I know this is not everyone’s experience and I am not sugarcoating how difficult this shelter-in-place is.  It’s really hard, devastating and destabilizing for many of our human brothers and sisters.  Every day I listen to stories that include worry, fear, uncertainty and pain.

That’s not the point of this essay.  The point is that YOU NEED WATERING HOLES to get through this crisis.

While the definition of a watering hole includes a place where animals drink or a place where people gather for socialization, to me a watering hole is anything that provides brief pause, and emotional, mental, physical or spiritual nourishment. 

You can come up with your own watering holes.  If they provide respite and nourishment, and aren’t harmful to anyone else in your sphere, they will work.

My watering holes, in addition to being with my family, include getting outside for both exercise and leisurely walks, early morning reading, texting friends and family members, meditation and yoga.  Every day if possible.  These rituals ground me, help me stay in my body, help me stay present and enrich telehealth sessions with clients.

Create Your Own

You can create a watering hole by doing whatever feels nourishing to you.  Or if you can’t do that, by remembering a time of security and safety, or a restorative place – a vacation spot, for example.  And if that doesn’t work, then right now, in the present moment, you can create, in your mind, a safe and lovely space and rest in that imagery even just briefly.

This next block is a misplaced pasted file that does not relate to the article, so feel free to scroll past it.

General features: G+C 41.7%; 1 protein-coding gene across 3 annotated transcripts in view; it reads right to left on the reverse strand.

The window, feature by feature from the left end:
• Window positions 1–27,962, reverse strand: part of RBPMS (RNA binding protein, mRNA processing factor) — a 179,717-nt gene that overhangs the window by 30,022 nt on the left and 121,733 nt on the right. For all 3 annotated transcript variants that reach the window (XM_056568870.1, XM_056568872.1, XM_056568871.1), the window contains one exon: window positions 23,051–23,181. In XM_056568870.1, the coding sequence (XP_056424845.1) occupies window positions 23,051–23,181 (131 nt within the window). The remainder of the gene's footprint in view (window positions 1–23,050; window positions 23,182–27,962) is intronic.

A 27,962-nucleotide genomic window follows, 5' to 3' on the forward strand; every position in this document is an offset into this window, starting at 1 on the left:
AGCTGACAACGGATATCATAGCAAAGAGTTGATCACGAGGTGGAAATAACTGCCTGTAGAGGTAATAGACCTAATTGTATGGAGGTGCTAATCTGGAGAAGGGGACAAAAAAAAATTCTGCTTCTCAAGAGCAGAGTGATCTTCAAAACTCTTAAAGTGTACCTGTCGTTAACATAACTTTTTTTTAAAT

Here are some watering holes I’ve heard about from friends and clients:  breathing deeply, dancing, baking, planting seeds, getting out in the garden, exercise, streaming shows, journaling and  zooming friends.  Whatever you come up with, I suggest you visit and drink from your watering hole at a regular time each day or week.

Watering holes are a way to fill us up for what the rest of each day brings: remote study or work, applying for unemployment or loans, crunching numbers, potentially becoming ill, homeschooling kids, keeping food in the fridge and on the table, etc.

So, here’s the question for this week:  What are your watering holes?

Some resources for you:

Yoga:  I’m doing a 30-day yoga challenge with Do Yoga With Me.  They’re offering two months free during the COVID-19 crisis.  You just sign up, don’t need to give any payment information, and then enjoy all their website offers.  Click here for the link,

Podcast: Tami Simon from Sounds True interviewed poet/author Mark Nepo.  You can listen to “Resilience in Trying Times” here.

There are so many podcasts, articles and resources out there to help just about anyone with any kind of challenge during this time.  Take advantage of them, don’t get overwhelmed…and stick to one or two as your watering holes.

Brenda Hartman-Souder, LCSW-R, April 2020

Photo credit: Phillip Cordts, Unsplash